After Thursday's market close, the athletic footwear and apparel company reported fourth-quarter earnings of 60 cents a share on revenue of $8.7 billion, beating Wall Street's estimates for earnings of 50 cents a share on revenue of $8.6 billion.
For the full fiscal year, Nike reported earnings of $2.51 a share on revenue of $34.4 billion, compared to the earnings of $2.41 a share on revenue of $34.3 billion analysts were looking for.
Shares of Nike are climbing 7% to $56.70 in pre-market trading on Friday.
On a company earnings call with analysts, Mark Parker, Nike CEO and board chairman, said its new Air VaporMax sneakers drove sales in the fourth quarter and that there will be new styles coming to the brand sometime this summer plus "a few more surprises along the way."
"We are moving at a faster pace than ever before," Parker said.
On the call, Trevor Edwards, Nike brands president, said some of the other ways the company is selling directly to consumers is through Instagram. He also touted Nike's membership program, which, at the end of its year, comprised of three-fourths of its total online customers.
Nike is also testing a service that allows its members to buy sneakers exclusive to them.
"We're bringing Nike closer to consumers so we can move at their pace if not a step ahead," Edwards said.
Still, a bleak point in its quarterly report was that Nike's gross profit margins declined 180 basis points, compared to its third quarter when they slipped 140 basis points from the prior year.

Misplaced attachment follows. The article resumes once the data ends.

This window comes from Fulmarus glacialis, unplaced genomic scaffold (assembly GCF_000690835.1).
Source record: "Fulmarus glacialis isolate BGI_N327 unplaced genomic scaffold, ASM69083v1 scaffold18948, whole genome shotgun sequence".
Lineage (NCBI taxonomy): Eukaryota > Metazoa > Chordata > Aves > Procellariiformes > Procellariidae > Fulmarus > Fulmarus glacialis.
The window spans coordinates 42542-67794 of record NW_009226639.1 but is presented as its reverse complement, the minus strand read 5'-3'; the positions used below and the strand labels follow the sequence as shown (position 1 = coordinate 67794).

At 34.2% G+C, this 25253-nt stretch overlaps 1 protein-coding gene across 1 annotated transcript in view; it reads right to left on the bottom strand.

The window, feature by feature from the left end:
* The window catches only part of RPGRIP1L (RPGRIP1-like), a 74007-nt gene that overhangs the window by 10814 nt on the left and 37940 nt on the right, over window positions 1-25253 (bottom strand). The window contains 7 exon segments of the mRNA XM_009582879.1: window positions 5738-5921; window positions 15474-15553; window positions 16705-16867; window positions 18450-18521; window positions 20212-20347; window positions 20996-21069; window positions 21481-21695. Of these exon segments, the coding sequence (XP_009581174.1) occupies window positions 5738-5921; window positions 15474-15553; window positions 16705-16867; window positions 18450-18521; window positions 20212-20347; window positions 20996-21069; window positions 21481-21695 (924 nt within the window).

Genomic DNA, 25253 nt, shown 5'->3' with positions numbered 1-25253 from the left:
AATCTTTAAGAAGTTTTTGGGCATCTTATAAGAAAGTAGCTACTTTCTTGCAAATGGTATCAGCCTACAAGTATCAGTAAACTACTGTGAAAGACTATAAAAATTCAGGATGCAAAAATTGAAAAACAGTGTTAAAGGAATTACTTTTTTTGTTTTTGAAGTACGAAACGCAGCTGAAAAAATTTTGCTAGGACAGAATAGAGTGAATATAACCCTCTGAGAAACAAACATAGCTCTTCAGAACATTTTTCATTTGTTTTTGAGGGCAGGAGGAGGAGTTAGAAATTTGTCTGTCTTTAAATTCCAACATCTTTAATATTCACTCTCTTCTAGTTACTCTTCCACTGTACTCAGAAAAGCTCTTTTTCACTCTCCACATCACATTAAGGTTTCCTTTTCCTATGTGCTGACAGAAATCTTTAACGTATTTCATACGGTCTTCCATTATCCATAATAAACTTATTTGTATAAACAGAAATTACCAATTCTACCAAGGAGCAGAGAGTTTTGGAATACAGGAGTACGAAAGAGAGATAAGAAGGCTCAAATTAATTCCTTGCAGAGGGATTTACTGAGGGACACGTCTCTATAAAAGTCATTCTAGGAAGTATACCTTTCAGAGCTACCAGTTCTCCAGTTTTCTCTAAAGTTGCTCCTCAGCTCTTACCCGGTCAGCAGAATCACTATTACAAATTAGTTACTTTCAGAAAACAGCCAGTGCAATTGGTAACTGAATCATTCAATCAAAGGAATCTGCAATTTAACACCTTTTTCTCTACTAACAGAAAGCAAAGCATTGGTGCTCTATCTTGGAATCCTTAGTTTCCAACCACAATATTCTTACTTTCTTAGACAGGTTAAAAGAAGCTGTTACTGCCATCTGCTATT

Ahead of its earnings release, Jefferies predicted in a note that Nike's fourth quarter could be "sloppy," with gross margins still pressured, but that investors should focus on how enthusiastic executives appear on the earnings call about new products.
The firm estimated that Nike would benefit from its clear "dominating" position in the basketball category.
Wedbush recently told TheStreet that while Nike is, today, the leading sneaker company in the U.S., German rival Adidas (ADDYY) has been taking market share from it for the past 18 months. He called the U.S. market a headwind for Nike.
On June 15, Nike announced plans to cut its global workforce by 2%, representing about 1,400 positions, as part of a larger restructuring effort.
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